The child's adjustment to their current living situation.
The child's physical and emotional needs.
Courts in Colorado encourage parents to reach a mutually agreeable parenting plan whenever possible. If parents cannot agree on custody arrangements, the court may appoint a Child and Family Investigator (CFI) or a Parental Responsibility Evaluator (PRE) to assess the family's circumstances and make recommendations. These recommendations are carefully reviewed by the court to arrive at a final custody arrangement (Colorado Revised Statutes, Title 14, Article 10, Section 124).
2. Child support
Child support in Colorado is determined using statutory guidelines outlined in the Colorado Child Support Guidelines (CCSG). This involves the consideration of several factors:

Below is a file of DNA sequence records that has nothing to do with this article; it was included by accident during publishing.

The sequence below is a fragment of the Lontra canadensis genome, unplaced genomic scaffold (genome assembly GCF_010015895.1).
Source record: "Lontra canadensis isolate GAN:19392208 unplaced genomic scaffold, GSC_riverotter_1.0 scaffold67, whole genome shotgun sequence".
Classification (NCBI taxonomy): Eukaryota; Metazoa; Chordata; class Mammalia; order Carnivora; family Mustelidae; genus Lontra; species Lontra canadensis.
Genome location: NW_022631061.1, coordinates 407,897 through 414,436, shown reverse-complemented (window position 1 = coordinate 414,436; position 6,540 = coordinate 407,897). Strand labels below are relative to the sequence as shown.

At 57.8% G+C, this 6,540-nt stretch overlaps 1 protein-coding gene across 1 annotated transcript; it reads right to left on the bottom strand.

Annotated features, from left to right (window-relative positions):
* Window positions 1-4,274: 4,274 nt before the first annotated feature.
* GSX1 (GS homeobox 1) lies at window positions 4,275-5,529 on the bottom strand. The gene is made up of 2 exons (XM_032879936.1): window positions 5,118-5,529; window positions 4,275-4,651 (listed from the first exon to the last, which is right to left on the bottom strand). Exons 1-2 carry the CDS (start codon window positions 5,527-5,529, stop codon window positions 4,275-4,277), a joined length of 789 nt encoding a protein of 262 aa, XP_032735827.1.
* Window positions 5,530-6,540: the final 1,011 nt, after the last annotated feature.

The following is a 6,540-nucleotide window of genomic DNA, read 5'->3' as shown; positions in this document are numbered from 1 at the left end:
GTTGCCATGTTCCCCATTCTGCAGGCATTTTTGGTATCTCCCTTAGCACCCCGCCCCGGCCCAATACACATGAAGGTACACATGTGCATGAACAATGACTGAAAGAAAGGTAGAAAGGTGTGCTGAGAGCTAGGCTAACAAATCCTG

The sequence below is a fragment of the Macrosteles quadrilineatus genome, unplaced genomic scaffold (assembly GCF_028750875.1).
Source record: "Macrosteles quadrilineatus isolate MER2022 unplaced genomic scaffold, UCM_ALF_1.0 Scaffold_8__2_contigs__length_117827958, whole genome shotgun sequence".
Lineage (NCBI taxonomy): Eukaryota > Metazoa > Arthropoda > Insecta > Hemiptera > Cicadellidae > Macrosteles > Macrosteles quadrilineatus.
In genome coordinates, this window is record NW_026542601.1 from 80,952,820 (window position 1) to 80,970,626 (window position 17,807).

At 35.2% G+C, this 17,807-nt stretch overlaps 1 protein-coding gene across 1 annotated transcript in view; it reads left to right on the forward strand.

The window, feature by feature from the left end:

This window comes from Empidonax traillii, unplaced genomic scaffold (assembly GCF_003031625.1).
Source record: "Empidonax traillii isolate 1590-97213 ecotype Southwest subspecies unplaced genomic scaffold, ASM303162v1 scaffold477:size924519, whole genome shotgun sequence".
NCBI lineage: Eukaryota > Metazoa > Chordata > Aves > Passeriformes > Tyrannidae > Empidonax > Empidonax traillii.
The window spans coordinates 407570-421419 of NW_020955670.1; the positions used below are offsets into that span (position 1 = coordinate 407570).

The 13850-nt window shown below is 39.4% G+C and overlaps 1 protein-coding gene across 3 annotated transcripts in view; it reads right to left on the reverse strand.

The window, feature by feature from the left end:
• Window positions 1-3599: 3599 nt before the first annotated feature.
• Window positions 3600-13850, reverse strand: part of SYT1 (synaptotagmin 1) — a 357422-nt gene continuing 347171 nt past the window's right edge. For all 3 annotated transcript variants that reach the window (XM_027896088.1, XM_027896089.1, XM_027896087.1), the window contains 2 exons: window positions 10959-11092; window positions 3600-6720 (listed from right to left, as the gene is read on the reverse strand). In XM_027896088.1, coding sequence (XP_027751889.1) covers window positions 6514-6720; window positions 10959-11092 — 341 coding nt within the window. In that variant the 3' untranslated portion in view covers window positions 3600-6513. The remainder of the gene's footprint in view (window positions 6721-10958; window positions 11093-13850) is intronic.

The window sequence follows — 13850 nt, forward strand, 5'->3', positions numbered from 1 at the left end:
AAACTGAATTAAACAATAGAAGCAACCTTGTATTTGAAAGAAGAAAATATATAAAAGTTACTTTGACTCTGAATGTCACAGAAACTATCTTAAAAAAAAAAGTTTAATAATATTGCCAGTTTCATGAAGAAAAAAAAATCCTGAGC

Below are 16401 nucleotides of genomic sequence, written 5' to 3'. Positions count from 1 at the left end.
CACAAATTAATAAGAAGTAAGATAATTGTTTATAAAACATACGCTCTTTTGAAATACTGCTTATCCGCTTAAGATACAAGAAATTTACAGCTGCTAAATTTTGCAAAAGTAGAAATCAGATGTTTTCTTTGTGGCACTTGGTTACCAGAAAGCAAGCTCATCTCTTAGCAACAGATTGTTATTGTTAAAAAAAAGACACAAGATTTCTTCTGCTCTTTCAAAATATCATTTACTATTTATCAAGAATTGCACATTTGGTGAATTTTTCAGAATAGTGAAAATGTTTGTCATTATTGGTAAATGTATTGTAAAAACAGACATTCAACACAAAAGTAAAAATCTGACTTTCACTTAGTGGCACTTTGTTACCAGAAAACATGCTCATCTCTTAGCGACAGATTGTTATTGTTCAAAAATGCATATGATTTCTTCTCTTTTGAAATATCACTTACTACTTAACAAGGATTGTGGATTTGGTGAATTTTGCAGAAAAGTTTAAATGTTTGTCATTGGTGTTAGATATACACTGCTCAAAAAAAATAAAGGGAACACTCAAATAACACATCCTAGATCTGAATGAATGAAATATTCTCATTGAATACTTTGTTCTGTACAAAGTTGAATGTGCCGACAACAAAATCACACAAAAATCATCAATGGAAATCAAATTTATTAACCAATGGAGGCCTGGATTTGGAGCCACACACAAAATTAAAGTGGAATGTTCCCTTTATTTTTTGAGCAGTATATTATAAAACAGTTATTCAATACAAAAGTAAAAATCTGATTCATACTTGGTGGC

Each parent's gross income
The number of children involved
Parenting time arrangements
Other relevant expenses
According to data reported by the Colorado Judicial Branch, child support calculations in the state are based on a specific percentage of the obligor's income for one child, two children, and so on, as stipulated by the CCSG. Courts take child support matters seriously to ensure the financial well-being of the child post-divorce (Colorado Revised Statutes, Title 14, Article 10, Section 115).
How to protect your finances when going through a divorce in Colorado
Going through a divorce can be a stressful and challenging time, especially when it comes to finances. You may have many questions and concerns about how to protect your assets, manage your debts, and plan for your future.
Here are some way you can protect your money when going through a divorce: